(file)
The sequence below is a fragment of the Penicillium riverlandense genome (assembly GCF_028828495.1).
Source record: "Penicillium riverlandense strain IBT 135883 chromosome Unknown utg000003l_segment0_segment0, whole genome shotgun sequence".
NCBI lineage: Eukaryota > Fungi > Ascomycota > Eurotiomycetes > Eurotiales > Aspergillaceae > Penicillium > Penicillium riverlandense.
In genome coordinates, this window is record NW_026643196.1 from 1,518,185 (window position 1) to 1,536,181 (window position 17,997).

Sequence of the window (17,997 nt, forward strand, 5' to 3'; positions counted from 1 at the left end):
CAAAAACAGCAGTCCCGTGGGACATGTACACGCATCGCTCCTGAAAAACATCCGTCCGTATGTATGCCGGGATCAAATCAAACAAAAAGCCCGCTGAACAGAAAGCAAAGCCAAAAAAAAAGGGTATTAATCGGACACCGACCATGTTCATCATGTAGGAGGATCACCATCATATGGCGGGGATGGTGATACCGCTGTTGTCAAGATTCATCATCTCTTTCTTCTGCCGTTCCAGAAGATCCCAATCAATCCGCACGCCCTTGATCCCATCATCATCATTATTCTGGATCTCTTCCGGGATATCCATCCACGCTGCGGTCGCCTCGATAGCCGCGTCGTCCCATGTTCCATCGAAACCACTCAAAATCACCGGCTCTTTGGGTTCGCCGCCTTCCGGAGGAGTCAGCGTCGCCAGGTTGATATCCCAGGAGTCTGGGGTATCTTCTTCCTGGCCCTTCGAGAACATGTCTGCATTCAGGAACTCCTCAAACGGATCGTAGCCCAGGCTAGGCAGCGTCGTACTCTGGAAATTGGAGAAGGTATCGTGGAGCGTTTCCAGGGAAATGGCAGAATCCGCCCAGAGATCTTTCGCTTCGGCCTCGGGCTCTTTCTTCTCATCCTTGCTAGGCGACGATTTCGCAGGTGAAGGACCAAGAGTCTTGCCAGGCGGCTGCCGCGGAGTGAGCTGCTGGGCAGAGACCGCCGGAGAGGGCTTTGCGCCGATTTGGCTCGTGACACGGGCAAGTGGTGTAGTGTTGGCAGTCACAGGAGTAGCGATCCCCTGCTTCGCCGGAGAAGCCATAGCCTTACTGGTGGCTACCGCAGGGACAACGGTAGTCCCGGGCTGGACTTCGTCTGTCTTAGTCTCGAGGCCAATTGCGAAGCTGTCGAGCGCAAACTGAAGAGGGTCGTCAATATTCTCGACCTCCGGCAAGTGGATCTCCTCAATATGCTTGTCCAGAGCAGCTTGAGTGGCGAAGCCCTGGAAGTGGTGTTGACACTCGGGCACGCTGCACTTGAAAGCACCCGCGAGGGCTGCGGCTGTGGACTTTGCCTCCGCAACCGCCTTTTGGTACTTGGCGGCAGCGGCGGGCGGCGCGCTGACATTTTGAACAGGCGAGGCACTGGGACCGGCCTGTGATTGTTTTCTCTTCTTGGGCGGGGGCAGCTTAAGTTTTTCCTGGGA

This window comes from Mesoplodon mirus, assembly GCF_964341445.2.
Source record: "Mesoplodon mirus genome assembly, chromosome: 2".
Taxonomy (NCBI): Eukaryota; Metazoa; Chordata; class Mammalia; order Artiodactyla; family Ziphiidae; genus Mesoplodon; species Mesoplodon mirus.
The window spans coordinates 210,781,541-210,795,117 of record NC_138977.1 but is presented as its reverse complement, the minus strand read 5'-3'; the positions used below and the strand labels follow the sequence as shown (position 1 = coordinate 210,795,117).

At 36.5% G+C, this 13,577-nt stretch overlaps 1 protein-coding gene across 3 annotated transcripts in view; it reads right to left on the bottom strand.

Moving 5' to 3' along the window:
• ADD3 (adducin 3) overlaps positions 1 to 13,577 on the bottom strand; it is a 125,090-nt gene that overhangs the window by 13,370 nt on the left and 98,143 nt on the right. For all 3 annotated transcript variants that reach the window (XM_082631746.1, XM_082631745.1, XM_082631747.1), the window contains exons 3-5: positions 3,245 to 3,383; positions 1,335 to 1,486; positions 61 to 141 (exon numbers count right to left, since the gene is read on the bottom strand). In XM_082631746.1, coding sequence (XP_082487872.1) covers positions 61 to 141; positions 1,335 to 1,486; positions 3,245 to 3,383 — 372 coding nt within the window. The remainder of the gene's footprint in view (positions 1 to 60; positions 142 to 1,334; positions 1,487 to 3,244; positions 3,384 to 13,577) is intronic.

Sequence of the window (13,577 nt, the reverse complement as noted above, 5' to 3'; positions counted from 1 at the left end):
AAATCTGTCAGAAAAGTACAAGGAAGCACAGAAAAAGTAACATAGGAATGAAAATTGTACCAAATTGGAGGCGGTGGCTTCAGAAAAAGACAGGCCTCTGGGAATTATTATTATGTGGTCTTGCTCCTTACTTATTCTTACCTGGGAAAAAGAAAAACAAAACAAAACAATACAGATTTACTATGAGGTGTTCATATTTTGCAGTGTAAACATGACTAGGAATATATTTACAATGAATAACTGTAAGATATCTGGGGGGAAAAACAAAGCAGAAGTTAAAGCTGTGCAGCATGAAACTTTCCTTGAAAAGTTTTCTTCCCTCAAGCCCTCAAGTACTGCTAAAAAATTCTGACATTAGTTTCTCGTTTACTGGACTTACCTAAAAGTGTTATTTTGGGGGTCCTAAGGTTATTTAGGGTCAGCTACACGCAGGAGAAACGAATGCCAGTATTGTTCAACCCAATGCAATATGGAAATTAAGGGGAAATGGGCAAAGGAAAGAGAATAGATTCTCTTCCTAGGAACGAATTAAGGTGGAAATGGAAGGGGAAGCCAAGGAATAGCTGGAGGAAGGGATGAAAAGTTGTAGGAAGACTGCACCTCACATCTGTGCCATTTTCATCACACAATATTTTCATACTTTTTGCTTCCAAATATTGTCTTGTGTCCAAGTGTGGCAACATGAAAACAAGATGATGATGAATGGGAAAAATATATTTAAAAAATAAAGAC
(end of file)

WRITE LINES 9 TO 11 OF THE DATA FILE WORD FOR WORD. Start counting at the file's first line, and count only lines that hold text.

Taxonomy (NCBI): Eukaryota; Metazoa; Chordata; class Mammalia; order Artiodactyla; family Ziphiidae; genus Mesoplodon; species Mesoplodon mirus.
The window spans coordinates 210,781,541-210,795,117 of record NC_138977.1 but is presented as its reverse complement, the minus strand read 5'-3'; the positions used below and the strand labels follow the sequence as shown (position 1 = coordinate 210,795,117).

At 36.5% G+C, this 13,577-nt stretch overlaps 1 protein-coding gene across 3 annotated transcripts in view; it reads right to left on the bottom strand.